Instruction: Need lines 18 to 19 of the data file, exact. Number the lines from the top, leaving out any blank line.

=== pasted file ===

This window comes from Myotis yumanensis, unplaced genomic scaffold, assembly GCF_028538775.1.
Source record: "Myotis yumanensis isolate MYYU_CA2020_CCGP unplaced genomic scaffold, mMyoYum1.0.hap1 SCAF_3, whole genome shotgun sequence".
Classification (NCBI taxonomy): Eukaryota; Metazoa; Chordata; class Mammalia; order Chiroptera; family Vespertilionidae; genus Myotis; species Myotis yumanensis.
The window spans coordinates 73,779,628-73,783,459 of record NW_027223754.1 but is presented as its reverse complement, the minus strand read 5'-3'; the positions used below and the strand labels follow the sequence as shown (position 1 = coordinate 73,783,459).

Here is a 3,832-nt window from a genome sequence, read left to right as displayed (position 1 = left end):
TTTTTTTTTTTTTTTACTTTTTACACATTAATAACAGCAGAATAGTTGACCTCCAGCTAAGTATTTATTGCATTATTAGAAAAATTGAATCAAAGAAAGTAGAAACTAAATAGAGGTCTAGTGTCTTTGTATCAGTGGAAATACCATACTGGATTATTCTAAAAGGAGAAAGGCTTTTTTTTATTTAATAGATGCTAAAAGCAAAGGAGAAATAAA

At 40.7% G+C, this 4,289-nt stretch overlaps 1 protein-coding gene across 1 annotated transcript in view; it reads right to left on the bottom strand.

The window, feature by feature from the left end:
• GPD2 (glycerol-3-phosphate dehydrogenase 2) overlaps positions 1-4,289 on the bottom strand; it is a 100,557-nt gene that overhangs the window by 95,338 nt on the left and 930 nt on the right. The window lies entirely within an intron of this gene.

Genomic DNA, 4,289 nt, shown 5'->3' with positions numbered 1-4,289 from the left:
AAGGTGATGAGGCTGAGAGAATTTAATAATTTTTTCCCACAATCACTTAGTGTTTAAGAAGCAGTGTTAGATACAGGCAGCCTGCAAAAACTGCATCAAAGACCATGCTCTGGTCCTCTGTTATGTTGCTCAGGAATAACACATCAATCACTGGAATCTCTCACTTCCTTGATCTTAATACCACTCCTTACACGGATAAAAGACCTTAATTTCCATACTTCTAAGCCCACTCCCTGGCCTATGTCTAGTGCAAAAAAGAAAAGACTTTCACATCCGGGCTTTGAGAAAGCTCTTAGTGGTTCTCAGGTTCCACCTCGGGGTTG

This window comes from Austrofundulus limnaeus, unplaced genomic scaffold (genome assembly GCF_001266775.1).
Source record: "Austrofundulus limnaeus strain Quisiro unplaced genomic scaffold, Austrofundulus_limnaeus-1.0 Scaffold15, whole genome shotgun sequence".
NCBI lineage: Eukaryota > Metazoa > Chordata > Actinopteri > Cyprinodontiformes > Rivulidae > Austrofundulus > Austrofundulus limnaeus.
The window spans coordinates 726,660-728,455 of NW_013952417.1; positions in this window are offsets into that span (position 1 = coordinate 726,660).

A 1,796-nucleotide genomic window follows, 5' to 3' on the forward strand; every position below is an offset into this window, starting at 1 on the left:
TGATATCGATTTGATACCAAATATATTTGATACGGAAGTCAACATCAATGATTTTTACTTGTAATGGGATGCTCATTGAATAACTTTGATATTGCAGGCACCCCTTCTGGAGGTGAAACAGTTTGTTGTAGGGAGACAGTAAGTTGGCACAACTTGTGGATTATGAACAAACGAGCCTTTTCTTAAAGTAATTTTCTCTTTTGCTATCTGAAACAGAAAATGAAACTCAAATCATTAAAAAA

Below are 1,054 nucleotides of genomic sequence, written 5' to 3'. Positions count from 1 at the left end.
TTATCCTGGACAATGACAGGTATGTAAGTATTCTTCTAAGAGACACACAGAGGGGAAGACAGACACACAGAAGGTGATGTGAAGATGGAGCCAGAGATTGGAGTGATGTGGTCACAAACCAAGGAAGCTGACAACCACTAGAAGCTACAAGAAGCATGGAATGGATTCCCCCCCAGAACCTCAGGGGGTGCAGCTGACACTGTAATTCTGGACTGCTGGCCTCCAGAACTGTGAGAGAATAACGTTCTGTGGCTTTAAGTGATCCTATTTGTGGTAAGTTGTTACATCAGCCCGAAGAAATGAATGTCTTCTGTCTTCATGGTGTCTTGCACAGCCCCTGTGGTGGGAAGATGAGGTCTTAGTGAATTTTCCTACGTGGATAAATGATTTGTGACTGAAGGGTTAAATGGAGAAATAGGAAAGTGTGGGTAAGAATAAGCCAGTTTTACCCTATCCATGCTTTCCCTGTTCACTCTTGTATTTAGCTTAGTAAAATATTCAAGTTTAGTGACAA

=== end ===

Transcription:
Below are 1,054 nucleotides of genomic sequence, written 5' to 3'. Positions count from 1 at the left end.
TTATCCTGGACAATGACAGGTATGTAAGTATTCTTCTAAGAGACACACAGAGGGGAAGACAGACACACAGAAGGTGATGTGAAGATGGAGCCAGAGATTGGAGTGATGTGGTCACAAACCAAGGAAGCTGACAACCACTAGAAGCTACAAGAAGCATGGAATGGATTCCCCCCCAGAACCTCAGGGGGTGCAGCTGACACTGTAATTCTGGACTGCTGGCCTCCAGAACTGTGAGAGAATAACGTTCTGTGGCTTTAAGTGATCCTATTTGTGGTAAGTTGTTACATCAGCCCGAAGAAATGAATGTCTTCTGTCTTCATGGTGTCTTGCACAGCCCCTGTGGTGGGAAGATGAGGTCTTAGTGAATTTTCCTACGTGGATAAATGATTTGTGACTGAAGGGTTAAATGGAGAAATAGGAAAGTGTGGGTAAGAATAAGCCAGTTTTACCCTATCCATGCTTTCCCTGTTCACTCTTGTATTTAGCTTAGTAAAATATTCAAGTTTAGTGACAA